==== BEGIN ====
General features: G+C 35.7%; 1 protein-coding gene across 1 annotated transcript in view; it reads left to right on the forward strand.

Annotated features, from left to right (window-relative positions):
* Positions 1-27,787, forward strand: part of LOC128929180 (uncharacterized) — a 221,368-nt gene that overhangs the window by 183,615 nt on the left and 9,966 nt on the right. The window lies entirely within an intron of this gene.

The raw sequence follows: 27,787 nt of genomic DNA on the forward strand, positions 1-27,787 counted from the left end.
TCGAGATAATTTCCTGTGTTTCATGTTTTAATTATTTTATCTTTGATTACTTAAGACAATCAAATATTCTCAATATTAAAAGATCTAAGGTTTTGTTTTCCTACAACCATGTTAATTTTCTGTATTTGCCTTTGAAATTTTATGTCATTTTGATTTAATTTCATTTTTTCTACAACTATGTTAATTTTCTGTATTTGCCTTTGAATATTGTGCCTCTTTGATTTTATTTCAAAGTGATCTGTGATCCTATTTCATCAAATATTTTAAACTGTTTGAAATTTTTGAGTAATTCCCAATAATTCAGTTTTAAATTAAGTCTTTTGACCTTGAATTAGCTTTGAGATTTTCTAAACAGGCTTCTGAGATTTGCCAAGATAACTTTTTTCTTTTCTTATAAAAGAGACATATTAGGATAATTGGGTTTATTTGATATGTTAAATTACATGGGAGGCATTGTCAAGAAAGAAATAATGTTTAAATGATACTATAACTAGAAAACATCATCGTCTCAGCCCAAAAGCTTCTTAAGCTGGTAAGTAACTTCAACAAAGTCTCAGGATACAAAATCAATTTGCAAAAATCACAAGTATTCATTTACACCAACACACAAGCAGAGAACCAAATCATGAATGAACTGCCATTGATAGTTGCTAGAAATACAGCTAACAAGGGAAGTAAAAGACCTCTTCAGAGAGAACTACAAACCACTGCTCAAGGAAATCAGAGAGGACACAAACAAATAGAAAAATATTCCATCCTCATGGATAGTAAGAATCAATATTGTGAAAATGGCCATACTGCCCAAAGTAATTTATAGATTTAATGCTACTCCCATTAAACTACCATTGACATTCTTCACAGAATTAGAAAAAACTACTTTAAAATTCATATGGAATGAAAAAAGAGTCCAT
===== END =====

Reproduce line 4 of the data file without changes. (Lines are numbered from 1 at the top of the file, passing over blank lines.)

The raw sequence follows: 27,787 nt of genomic DNA on the forward strand, positions 1-27,787 counted from the left end.